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From Jim Jagielski <>
Subject Re: apr_skiplist dependency
Date Sat, 07 Mar 2015 16:10:45 GMT
I'm +1 on that.

I'll be honest, I think that in several ways the "lag"
between httpd and APR is putting httpd at risk. Every
possible change to APR is being held-up by, imo, irrational
concepts of what "breaks" the API. Now this wouldn't be
so bad if we saw releases of APR more often than every
year or so. As it is, we end up with things that should
be in APR, but aren't, because we want to be able to keep
development and release of httpd at a rationale level,
OR things get "pushed" into APR quickly because, well,
with such infrequent releases, people (myself very included)
rush stuff in because we know it'll be months (several!)
before the idea of an APR release is even envisioned. ("Hurry
up and commit! God knows when the next release will be!!")

Personally, I think any "new" features that httpd requires
than would historically go into APR, STAY in httpd. Call
it aprx_ or whatever. APR can decide to pick those up when/if
it chooses. It can even live in ./srclib.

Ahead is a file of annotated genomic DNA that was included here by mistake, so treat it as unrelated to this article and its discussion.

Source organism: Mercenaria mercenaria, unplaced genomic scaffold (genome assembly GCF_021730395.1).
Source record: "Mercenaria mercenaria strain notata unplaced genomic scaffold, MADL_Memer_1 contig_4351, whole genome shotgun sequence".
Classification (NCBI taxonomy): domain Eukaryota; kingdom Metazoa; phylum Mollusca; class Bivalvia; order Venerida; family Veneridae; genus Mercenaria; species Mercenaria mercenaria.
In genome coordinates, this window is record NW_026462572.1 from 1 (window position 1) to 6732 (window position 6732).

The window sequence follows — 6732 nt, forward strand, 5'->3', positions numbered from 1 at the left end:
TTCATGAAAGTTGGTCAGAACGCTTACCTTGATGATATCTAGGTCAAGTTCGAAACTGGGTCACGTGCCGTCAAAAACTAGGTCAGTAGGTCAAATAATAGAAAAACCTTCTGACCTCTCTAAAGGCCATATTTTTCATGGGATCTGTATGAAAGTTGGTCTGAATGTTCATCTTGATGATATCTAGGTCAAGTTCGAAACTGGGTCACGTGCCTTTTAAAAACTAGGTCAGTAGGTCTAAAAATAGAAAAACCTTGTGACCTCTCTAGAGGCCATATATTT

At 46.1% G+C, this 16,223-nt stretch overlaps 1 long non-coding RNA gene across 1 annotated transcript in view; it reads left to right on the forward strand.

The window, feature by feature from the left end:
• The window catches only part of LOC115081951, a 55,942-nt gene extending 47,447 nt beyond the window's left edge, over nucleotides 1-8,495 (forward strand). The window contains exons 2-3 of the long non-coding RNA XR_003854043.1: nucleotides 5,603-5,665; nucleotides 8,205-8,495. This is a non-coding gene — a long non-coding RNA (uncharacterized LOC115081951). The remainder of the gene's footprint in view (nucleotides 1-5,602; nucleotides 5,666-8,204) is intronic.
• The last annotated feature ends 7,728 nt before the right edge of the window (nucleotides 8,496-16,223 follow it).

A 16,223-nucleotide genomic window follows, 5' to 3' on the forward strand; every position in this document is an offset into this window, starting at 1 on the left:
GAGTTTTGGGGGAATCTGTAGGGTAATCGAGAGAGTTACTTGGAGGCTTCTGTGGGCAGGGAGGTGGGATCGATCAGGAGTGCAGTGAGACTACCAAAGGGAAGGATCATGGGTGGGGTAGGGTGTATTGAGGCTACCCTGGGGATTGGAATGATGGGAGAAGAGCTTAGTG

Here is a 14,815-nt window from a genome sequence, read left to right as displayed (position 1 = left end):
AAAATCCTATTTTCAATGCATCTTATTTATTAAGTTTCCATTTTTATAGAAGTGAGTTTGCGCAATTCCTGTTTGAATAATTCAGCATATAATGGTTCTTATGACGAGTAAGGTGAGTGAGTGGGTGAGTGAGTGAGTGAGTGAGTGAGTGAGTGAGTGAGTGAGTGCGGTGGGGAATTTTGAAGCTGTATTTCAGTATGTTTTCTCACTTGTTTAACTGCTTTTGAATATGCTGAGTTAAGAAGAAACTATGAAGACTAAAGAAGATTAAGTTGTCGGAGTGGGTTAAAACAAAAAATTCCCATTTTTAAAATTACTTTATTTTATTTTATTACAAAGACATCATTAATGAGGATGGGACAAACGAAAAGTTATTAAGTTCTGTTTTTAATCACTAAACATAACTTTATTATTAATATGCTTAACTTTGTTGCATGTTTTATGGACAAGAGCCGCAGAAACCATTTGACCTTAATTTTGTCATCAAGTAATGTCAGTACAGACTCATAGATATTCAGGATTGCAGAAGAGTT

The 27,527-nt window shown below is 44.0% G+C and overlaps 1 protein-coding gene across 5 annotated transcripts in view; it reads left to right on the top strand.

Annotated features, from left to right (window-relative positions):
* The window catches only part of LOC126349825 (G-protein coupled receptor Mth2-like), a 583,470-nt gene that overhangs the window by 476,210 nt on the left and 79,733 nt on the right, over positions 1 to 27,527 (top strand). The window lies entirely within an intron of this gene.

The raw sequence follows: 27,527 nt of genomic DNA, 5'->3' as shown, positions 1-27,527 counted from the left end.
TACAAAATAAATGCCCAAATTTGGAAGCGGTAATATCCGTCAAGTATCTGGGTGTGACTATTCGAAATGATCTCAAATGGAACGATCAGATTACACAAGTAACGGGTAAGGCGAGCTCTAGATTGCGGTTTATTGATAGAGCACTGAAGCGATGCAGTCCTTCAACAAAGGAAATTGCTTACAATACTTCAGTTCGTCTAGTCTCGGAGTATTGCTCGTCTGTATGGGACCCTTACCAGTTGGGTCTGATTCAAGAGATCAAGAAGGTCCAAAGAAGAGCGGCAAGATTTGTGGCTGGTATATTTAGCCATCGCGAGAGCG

As far as what to do w/ skiplist itself: httpd (event and motorz
and likely others, when its available) requires a *compliant*
skiplist implementation. If APR can't provide it, then we
provide our own.

> On Mar 7, 2015, at 7:40 AM, Jeff Trawick <> wrote:
> Looking back, I think that apr_skiplist wasn't ready for general use (both doc and code)
when it was put in APR and released, and at the same time it was unfortunate that it placed
a prereq on a new APR release in order to use Event, introducing another speedbump to using
httpd's latest and greatest.
> Looking forward, I see the same thing; apr_skiplist needs design changes to supply what
httpd needs, and doing so means extra work in APR to preserve compatibility, as well as dependence
of Event on a new APR release stream.  That's another speedbump that httpd 2.4 users don't
> The best thing for httpd (Event) w.r.t. skiplist is the best thing for apr_skiplist itself:
for the codebase to evolve naturally to support this important (primary, only???) consumer,
without the constraints of APR versioning rules and APR release cycles (and perhaps without
the constraints of any versioning rules).
> Pull this small amount of code into httpd, perhaps as a private interface for 1-2 modules
that need it.  Let it improve with fewer constraints.  Future APR 2.0 will improve from the
relatively unfettered changes, and httpd 2.4 users won't have speedbumps introduced by dependence
on an evolving skiplist implementation.
> (Keep the skiplist code in APR trunk up to date with changes needed for httpd.  The APR
stable releases can pick up compatible code fixes, but that probably won't be a priority for
anyone but non-httpd consumers, and I'm not aware of any such people working on skiplist thus
> Thoughts?
> -- 
> Born in Roswell... married an alien...

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